Removable cores

Wheels with removable cores have been recently introduced. Exile has just proposed a wheel with a removable aluminum core and a changeable on-core (polyurethane part).

Just as we’ve seen, manufacturers are looking for the best adequacy to practice. They have to take into consideration extremely varied criteria, including hardness and softness, and resistance and comfort. So that brands like K2 try to gather these properties in using double density polyurethane wheels.

Some types of wheels

Luminous wheels

Some manufacturers propose luminous wheels working without battery. They have LEDs that are supplied thanks to a dynamo system. They can be seen by in the day light and are luminous at night. The LEDs are tilted to the side for a better visibility.

Anti-rockers


These are full wheels, of very small diameter placed on both sides of the H block in aggressive skating. You’re not bothered when you try to slide on a big bar thanks to their small size. They are not necessarily equipped with bearings.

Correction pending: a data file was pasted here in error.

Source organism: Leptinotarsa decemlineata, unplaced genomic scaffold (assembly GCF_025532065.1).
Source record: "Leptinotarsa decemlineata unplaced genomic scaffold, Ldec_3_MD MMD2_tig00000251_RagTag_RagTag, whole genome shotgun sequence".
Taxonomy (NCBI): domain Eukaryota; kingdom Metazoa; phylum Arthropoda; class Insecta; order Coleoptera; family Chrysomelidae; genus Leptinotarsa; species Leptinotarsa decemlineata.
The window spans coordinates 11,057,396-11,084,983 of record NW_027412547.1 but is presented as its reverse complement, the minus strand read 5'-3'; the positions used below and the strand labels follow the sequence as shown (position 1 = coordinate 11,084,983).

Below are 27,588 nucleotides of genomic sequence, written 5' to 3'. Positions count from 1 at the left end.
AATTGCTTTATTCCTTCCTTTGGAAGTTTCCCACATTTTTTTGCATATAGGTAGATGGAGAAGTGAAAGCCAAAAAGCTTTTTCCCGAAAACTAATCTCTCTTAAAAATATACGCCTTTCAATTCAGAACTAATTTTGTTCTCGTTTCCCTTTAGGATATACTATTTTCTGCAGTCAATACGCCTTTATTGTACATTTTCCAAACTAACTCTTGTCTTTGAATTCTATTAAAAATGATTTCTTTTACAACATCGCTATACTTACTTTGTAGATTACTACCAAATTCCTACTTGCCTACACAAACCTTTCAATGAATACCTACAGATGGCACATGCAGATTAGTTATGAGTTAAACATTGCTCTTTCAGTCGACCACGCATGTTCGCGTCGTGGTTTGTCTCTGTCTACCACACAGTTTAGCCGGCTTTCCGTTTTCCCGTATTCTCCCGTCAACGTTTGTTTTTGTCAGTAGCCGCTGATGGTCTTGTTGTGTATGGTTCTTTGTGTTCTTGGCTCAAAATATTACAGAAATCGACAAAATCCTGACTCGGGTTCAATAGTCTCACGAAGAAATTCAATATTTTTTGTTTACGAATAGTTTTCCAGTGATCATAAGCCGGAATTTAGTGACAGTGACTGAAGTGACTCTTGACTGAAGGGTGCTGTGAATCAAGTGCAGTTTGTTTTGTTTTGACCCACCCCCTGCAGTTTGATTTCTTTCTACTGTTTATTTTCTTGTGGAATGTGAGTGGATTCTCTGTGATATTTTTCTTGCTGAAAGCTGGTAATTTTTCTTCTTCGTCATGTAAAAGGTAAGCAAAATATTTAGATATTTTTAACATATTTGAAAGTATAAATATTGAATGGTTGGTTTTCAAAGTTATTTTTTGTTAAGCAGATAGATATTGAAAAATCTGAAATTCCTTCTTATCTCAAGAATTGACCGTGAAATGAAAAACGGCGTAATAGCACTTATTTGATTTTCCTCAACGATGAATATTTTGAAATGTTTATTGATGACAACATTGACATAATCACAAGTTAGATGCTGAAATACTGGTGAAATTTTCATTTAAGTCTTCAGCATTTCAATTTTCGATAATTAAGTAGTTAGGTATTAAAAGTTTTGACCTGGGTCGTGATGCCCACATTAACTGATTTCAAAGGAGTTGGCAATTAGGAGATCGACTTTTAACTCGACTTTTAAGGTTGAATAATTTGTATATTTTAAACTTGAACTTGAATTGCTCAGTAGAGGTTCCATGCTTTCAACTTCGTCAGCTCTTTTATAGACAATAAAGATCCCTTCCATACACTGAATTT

All-terrain wheels

They are the opposite of anti-rockers. Their diameter can be more than 150mm. They are specifically designed for all-terrain skating, and the technology of these products is very often quite close to that of car wheels: tubeless… watch out for flat tires!

Air tube wheels

These are the latest models in technology, they are comfortable and easy to handle. Nike proposed these products some time ago, but it didn’t turn out to be a big success.

Phosphorescent wheels

In order to be visible, these wheels get loaded with daylight to become phosphorescent at night. Warning: they do not replace the retro-reflective bands on safety jackets.

Useful Links

Maintenance of a wheel
Skating wheels manufacturing
Anatomy of a pair of aggressive skates
Anatomy of a pair of ski-skates
Anatomy of a pair of inline skates
Anatomy of an inline skate boot
Anatomy of an inline skate brake
Anatomy of skate axles and spacers
Anatomy of an inline skate frame
Anatomy of an inline skate liner 

By Alfathor
Translated by Close Yr E’s
Photos: all rights reserved 
Released  on 26 December 2011 - Read 93681 times